Cost Estimate for New Information Reporting System Needs to be Made More Reliable

January 31, 2012

The 2011 Information Reporting and Document Matching (IRDM) cost estimate, used to justify the program's projected budgets of $115 million for fiscal years 2012 through 2016, generally does not meet best practices for reliability. The cost estimate did not fully meet any of the four best practices for a reliable cost estimate.

For example, the cost estimate minimally meets best practices for a well documented estimate because the Internal Revenue Service (IRS) did not provide detailed support for staff resources, and the cost estimate documentation only justified about 6 out of the 86 requested full time equivalent staff for IRDM, among other things. If documentation does not provide source data or cannotexplain the calculations underlying the cost elements, the estimate's credibility may suffer. Although IRS has an independent office of cost estimators that can develop and update cost estimates using cost modeling software that generally follows GAO's best practices, this office did not develop the 2011 IRDM cost estimate. IRS policy does not require project teams to work with the office to update cost estimates. Additionally, IRS's cost estimation guidance for project managers is inconsistent regarding how cost estimates should be related to a budget, an inconsistency that could lead to budget requests that do not accurately estimate program funding needs.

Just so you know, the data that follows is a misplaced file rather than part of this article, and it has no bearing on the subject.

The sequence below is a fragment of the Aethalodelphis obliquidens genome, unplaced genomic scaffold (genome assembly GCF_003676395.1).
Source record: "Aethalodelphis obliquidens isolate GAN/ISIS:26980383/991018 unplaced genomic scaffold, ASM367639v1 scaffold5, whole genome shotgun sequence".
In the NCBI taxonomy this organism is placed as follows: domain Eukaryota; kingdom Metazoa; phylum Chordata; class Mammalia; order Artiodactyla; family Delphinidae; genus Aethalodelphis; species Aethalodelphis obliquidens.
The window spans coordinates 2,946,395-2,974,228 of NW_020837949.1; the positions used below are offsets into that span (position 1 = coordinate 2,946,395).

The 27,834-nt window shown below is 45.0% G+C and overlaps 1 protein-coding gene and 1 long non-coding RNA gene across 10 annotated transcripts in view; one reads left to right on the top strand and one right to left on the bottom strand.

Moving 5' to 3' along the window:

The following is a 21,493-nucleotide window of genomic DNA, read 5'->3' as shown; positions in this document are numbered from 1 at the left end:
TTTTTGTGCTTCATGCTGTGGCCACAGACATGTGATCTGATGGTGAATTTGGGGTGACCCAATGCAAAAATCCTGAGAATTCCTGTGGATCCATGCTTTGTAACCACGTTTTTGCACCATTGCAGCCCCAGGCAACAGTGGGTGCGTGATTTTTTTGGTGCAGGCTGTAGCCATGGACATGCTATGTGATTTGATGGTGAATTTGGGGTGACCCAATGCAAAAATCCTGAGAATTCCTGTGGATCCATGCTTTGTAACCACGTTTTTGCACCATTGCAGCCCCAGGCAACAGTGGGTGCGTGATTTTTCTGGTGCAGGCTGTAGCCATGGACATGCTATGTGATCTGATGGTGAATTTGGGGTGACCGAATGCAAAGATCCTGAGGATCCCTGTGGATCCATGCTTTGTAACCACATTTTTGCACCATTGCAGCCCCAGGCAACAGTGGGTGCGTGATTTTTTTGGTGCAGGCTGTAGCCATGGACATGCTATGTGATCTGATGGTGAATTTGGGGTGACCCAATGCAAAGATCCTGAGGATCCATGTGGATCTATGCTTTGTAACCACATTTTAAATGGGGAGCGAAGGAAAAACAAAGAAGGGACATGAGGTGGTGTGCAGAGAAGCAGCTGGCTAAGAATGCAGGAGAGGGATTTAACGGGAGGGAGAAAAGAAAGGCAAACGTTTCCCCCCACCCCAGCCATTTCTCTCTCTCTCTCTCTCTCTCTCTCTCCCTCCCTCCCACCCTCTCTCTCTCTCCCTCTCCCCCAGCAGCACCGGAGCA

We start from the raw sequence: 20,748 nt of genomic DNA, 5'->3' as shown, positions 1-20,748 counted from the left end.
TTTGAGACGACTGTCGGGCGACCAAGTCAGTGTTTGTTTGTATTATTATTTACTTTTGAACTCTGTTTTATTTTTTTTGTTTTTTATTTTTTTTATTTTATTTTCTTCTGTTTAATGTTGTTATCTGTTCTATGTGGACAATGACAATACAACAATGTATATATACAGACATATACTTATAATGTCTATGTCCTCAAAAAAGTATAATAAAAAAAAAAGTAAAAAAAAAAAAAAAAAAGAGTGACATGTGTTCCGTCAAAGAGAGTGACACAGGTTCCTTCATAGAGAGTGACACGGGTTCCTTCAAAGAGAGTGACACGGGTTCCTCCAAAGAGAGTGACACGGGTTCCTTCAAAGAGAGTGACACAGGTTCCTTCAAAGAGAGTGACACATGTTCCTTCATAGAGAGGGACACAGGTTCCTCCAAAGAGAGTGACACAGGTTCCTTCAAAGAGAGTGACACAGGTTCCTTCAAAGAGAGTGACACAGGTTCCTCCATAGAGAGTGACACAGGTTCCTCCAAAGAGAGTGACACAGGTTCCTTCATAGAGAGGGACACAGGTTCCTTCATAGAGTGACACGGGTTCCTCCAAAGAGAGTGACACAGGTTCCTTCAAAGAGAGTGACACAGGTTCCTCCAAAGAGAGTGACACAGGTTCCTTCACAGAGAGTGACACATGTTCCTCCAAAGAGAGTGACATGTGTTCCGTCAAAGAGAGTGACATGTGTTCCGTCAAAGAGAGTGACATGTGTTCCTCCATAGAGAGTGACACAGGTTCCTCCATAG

The IRDM program's earned value management (EVM) data did not meet data reliability criteria in the areas GAO reviewed. For example, the IRDM project schedule was not properly sequenced—meaning activities were not properly linked in the order in which they are to be carried out. In addition, surveillance was not conducted on IRDM's EVM system, as required by the Office of Management and Budget and the Department of the Treasury. Surveillance involves having qualified staff review an EVM system. Because IRDM's 2011 cost estimate is based on unreliable EVM data, it does not provide adequate support for IRDM's budget requests. Until IRS addresses deficiencies in the EVM data, it cannot provide a reliable cost estimate for IRDM. 

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